Decoys are weighted, usually with lead so they sink,
but are balanced to swim level.
Collector and author of this article, Tom Shumaker.
Snow was banked around the base of the shanty to block out the light. Ice around was shoveled clean for several yards to allow natural light to illuminate the water below.
Sonny Bashore, nationally recognized for his decoys, fish decoys, jigging sticks and other forms of wildlife art will be featured in a presentation Saturday, March 11, 2017 at the ODCCA show.
This ornate jigging stick was made of bone and decorated with scrimshaw by Sonny Bashore.
To enter your fish decoy or jigging stick in our show, see the
2017 Rules, Fish Decoy and Jigging Stick contests.
Ice Spearing Fish Decoys - True American Folk Art
By Tom Shumaker
Ice spearing fish decoys are truly one of our American ancestors' first form of folk art. Each was carved for one's individual use and to provide food for the table. Eskimo, American and Canadian cultures are credited with the development of spearing fish decoys, which were often made of bone as were the spear heads. Eventually settlers also picked up on the practice either here or from Scandinavia or Russia. The art was passed on from father to son.
When ice spearing began to grow in popularity, so did the use of decoys to attract fish and provide needed food. The usage by both settlers and Indians was in a small area, for cold weather was required, mainly in upper New York, Michigan, Wisconsin and Minnesota, as well as along the Pacific coast and some Canadian lakes.
To really appreciate the fish decoy, it is necessary to understand how they were made and used. When lakes, bays and rivers are frozen sufficiently to position a “Shanty”, the avid spearers took to the ice. Sticks and blankets or tree-limbs were made into a teepee, or some had wooden huts/shanties. Snow was banked around the base of the structure to block out the light. Ice around was shoveled clean for several yards to allow natural light to illuminate the water below. Navy beans, sliced potatoes, white pebbles, oatmeal or egg shells were designed by the fisherman and dangled into the water. The pole would then be manipulated to swim the fish decoy in circles or figure-eights. The decoys sometimes appear to be wounded. This would attract the predator fish and enable the spearer to get his prize. Spears were weighted to throw at the fish and were a prized possession of the fishermen, too.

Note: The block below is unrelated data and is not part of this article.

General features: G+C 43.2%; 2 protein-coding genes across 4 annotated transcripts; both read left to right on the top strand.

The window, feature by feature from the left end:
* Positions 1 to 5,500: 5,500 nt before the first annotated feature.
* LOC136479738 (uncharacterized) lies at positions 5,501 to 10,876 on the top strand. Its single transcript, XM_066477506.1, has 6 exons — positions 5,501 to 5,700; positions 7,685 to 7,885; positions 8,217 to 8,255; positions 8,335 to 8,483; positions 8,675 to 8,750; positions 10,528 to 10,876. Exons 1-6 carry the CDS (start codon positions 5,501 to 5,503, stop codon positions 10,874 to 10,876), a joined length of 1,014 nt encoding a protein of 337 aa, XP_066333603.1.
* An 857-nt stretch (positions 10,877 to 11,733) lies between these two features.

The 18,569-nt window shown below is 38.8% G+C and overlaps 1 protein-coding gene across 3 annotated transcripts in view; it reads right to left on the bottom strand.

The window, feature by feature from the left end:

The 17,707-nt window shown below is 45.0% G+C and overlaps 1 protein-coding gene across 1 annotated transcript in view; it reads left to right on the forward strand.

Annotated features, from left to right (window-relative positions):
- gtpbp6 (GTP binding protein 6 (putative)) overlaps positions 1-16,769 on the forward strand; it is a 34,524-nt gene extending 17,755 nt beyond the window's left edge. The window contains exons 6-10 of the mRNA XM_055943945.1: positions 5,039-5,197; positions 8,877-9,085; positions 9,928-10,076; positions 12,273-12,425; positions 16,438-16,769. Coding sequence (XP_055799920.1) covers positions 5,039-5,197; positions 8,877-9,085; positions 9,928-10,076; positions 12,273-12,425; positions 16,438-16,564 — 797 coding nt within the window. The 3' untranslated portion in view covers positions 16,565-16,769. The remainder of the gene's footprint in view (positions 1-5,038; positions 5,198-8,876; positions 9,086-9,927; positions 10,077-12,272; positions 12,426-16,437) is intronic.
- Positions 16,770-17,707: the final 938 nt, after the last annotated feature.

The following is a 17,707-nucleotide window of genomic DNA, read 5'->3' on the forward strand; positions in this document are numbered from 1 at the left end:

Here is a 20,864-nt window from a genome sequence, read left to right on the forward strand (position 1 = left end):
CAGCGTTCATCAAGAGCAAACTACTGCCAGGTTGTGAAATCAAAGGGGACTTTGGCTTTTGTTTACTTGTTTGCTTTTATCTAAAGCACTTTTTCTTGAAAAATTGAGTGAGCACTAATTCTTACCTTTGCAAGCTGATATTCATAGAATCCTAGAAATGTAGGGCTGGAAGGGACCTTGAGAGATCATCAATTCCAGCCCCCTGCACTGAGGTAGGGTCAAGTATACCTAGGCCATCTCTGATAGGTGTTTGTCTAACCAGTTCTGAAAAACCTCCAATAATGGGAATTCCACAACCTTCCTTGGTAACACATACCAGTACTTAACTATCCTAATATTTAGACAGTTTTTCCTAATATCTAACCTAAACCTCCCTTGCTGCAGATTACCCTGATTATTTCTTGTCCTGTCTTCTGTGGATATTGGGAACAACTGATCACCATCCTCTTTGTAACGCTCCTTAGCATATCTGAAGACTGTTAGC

Fish decoys were carved from old fence posts, barn beams, or whatever miscellaneous wood was available. The fins and sometimes the tails were fashioned from whatever metal cans were available such as tobacco tins, and even leather in some regions. The eyes could be made from old jewelry, thumb tacks, broken glass, stick pins and other tidbits found around the house or garage.
Some were carved as primitive replicas of fish and painted garish colors to attract fish through curiosity. Others had intricate detail and subtle coloration to look like what the fish eat. Decoys are weighted, usually with lead, so they sink but are balanced to swim level. Some were “floaters” or designed to swim in the current of frozen rivers. The fins and tails, if metal, are adjustable, so after being attached to a jigging pole, they could be manipulated to float and act like a fish in the water. The decoys come in all sizes and attract large sturgeon to small panfish.
Since the 1970s, collecting fish decoys has become very popular and valuable, as well as the spears and jig sticks. They are not often seen in the water anymore, for spearing seasons are limited to just a couple states. They are displayed in homes, offices and museums as true American art forms.
*ODCCA Note: While some collectors seek out decoys made by present-day masters, others limit themselves to vintage fish decoys that were actually intended for use in the old days. Neophyte collectors can often be deceived by newly made decoys that have been produced intentionally to deceive. Examining decoys at shows like ours, and talking with the dealers will greatly help give you a "feel for what is right and what is wrong".